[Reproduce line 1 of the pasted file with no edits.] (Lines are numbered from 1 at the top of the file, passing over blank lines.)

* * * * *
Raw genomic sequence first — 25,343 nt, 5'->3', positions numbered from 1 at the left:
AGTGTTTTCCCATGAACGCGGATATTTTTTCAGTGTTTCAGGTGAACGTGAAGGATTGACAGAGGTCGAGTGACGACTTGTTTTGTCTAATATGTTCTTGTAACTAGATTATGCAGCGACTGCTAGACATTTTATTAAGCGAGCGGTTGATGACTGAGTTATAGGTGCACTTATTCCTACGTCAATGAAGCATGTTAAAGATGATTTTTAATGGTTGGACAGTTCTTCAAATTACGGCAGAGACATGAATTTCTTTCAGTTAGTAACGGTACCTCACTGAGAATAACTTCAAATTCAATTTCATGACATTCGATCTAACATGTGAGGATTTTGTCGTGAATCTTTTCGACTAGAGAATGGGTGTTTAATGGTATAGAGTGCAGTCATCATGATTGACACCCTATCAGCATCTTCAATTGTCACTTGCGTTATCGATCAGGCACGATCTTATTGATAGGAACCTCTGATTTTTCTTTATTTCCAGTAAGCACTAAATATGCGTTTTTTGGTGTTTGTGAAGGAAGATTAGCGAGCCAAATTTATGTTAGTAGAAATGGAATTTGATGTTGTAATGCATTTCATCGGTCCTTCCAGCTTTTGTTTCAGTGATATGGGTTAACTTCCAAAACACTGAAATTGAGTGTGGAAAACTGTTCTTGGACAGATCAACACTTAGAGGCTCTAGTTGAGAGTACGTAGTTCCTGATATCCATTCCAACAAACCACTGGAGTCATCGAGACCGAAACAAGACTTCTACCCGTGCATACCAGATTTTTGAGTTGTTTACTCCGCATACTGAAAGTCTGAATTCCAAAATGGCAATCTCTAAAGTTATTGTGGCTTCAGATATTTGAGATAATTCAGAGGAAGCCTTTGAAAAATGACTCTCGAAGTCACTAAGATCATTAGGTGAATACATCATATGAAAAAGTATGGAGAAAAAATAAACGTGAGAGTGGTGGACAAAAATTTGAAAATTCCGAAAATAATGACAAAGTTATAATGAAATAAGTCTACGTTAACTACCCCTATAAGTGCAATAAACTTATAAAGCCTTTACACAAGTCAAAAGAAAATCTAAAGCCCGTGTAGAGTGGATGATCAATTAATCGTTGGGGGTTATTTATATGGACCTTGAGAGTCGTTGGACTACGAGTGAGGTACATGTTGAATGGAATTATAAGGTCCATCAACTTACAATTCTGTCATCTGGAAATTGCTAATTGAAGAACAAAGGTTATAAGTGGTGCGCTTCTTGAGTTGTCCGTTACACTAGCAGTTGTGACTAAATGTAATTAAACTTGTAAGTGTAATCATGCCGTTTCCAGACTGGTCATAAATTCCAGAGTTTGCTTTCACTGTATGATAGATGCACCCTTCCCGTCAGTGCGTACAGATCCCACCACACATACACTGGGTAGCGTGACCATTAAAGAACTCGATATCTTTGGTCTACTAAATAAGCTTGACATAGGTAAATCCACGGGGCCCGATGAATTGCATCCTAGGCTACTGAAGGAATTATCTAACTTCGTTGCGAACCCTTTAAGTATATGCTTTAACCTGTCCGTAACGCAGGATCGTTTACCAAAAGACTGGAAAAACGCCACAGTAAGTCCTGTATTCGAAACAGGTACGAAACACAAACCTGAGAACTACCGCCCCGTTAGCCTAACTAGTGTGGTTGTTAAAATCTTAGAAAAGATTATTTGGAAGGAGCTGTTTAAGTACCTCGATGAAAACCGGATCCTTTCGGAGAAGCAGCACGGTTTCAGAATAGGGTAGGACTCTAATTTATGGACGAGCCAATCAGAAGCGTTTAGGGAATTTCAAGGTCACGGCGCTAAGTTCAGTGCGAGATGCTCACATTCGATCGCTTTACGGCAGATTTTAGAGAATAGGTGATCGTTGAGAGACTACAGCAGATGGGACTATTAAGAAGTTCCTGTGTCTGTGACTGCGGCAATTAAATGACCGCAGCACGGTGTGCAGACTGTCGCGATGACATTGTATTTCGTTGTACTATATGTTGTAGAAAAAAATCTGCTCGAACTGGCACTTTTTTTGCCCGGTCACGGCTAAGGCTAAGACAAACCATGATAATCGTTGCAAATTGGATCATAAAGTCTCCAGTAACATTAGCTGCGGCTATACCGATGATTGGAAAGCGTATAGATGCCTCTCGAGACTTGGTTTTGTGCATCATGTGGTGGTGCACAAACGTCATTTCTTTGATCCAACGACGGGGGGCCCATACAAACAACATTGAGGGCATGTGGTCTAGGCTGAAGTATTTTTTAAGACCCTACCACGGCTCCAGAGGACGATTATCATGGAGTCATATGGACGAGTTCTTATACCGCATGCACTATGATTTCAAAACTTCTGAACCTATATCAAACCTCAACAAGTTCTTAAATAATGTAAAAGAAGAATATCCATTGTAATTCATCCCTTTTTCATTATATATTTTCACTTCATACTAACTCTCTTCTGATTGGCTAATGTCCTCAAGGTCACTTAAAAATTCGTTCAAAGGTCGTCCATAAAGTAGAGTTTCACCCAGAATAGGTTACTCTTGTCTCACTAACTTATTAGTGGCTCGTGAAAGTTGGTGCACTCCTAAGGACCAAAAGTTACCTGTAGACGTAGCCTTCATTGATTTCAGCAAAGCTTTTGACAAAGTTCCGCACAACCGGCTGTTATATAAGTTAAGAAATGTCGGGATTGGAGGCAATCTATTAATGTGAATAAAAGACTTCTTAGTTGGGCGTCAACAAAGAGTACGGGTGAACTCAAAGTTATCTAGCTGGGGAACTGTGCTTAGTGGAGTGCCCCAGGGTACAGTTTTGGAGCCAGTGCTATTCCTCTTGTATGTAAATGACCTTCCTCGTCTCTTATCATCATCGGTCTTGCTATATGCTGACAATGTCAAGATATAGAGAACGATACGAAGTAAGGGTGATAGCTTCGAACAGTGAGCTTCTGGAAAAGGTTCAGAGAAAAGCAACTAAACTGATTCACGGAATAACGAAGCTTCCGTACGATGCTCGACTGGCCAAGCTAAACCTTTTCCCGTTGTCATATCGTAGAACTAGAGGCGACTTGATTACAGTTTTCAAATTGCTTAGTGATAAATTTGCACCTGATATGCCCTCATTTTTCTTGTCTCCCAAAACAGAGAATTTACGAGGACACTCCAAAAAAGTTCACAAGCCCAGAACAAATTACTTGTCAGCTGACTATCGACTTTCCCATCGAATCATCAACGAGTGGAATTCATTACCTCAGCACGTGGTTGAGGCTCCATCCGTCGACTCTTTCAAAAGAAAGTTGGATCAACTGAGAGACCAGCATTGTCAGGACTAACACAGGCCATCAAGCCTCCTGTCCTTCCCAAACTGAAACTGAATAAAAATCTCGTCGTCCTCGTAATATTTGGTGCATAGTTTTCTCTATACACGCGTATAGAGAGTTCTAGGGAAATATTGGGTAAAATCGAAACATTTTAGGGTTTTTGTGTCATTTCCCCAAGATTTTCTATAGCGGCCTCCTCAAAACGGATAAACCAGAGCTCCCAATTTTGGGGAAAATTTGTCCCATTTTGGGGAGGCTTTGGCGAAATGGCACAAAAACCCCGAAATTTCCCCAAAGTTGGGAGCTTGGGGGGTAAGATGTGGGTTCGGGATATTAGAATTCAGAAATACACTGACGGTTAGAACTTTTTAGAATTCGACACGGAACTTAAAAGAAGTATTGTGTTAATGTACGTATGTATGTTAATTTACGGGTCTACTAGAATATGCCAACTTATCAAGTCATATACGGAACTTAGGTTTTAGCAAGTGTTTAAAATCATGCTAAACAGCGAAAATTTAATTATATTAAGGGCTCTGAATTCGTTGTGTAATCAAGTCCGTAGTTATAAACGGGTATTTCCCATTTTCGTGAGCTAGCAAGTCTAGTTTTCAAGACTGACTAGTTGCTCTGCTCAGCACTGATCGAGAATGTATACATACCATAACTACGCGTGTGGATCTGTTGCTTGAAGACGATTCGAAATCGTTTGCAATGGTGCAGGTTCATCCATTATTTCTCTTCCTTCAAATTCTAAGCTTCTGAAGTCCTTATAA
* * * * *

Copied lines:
Raw genomic sequence first — 25,343 nt, 5'->3', positions numbered from 1 at the left: